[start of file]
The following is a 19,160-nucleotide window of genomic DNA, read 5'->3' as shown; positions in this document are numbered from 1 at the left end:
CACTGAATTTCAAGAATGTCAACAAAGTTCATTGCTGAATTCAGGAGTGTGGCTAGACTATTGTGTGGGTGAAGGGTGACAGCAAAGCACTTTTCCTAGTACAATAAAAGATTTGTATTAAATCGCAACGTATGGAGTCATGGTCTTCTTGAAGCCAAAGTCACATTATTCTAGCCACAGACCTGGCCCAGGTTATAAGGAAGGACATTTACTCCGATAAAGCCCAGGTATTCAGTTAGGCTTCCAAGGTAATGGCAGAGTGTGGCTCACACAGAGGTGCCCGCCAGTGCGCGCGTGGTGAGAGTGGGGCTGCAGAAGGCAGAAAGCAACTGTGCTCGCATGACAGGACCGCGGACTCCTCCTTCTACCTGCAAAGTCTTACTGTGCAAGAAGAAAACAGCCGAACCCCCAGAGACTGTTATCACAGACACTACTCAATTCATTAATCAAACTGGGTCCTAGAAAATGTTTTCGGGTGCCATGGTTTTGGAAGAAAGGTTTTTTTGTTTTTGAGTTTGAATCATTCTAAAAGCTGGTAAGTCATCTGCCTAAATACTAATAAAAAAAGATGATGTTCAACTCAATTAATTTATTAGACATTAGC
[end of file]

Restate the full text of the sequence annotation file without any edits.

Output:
The following is a 19,160-nucleotide window of genomic DNA, read 5'->3' as shown; positions in this document are numbered from 1 at the left end:
CACTGAATTTCAAGAATGTCAACAAAGTTCATTGCTGAATTCAGGAGTGTGGCTAGACTATTGTGTGGGTGAAGGGTGACAGCAAAGCACTTTTCCTAGTACAATAAAAGATTTGTATTAAATCGCAACGTATGGAGTCATGGTCTTCTTGAAGCCAAAGTCACATTATTCTAGCCACAGACCTGGCCCAGGTTATAAGGAAGGACATTTACTCCGATAAAGCCCAGGTATTCAGTTAGGCTTCCAAGGTAATGGCAGAGTGTGGCTCACACAGAGGTGCCCGCCAGTGCGCGCGTGGTGAGAGTGGGGCTGCAGAAGGCAGAAAGCAACTGTGCTCGCATGACAGGACCGCGGACTCCTCCTTCTACCTGCAAAGTCTTACTGTGCAAGAAGAAAACAGCCGAACCCCCAGAGACTGTTATCACAGACACTACTCAATTCATTAATCAAACTGGGTCCTAGAAAATGTTTTCGGGTGCCATGGTTTTGGAAGAAAGGTTTTTTTGTTTTTGAGTTTGAATCATTCTAAAAGCTGGTAAGTCATCTGCCTAAATACTAATAAAAAAAGATGATGTTCAACTCAATTAATTTATTAGACATTAGC